News Archive

Caroline Etheredge Hembel


In 1939, Caroline Etheredge Hembel was one of the three women accepted for the Civilian Pilot Training Program at the University of South Carolina. The only woman to complete the program, she was the first woman in the 11 Southeastern states to solo and receive a pilot's license.

Susan Pringle Frost


Susan Pringle Frost was the first president of the Charleston Equal Suffrage League and worked for equal voting rights for women and for preserving endangered Charleston properties.

Mary Boykin Chesnut


Born near Statesburg, SC, Mary Boykin Chesnut was married to an aide to Confederate President Jefferson Davis. She was also the author of a famous diary vividly describing events during the Civil War.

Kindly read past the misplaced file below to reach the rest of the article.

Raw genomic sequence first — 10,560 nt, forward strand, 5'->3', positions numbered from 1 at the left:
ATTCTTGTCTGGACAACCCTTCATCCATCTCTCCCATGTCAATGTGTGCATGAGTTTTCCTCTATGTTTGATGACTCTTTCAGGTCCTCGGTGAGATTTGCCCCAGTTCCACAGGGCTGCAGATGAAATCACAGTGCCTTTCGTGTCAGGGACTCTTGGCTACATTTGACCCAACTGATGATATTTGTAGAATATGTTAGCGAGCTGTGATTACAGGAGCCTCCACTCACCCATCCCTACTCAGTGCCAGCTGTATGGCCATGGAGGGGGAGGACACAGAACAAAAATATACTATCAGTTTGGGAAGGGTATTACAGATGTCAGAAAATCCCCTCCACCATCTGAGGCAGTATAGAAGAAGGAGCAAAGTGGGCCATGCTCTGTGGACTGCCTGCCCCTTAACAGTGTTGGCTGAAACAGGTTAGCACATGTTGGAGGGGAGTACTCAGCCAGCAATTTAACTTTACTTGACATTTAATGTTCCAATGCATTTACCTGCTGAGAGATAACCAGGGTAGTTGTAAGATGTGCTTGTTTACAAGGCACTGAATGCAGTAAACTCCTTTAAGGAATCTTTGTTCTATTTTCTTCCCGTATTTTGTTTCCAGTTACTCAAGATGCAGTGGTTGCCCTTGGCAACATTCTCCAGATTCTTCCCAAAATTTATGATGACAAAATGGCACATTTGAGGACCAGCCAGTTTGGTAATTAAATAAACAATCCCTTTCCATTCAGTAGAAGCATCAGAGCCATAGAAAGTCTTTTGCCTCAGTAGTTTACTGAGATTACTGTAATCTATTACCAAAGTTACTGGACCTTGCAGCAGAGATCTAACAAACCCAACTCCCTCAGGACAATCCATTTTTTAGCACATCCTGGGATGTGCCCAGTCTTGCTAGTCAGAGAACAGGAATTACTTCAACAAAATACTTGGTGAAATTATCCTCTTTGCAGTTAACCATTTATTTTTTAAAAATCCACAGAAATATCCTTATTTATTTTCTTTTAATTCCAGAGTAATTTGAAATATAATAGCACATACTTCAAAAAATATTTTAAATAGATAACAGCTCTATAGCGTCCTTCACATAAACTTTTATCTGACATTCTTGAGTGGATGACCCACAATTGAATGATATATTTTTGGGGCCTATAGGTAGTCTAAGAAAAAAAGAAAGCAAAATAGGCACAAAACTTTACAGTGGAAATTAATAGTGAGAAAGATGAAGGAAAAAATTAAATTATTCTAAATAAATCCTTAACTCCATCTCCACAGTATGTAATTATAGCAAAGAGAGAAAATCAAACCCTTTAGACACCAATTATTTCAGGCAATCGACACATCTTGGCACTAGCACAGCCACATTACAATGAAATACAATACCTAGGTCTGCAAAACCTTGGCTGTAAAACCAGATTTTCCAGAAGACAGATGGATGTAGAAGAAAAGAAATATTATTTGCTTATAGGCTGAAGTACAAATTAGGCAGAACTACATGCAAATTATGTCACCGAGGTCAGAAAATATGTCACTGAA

Anna DeCosta Banks, RN


Anna DeCosta Banks, RN, was a pioneer in the nursing profession. She was the first nurse at the Hospital and Training School for Nurses, a segregated institution organized for the purpose of training black nurses with a hospital of their own.

Emily Geiger


Emily Geiger risked her life by serving as a messenger for the Colonial Army during the Revolutionary War.

Eliza Lucas Pinckney


Eliza Lucas Pinckney was a daughter of a plantation owner who is best known for her experiments with creating blue dye from indigo plants, which led to indigo becoming one of the colony's most important cash crops.

Mary McLeod Bethune


Mary McLeod Bethune was an educator and civil rights leader who was born in Mayesville, SC. She is best known for starting a school for black students in Daytona Beach, FL that became Bethune-Cookman University and for being an advisor to President Franklin D. Roosevelt.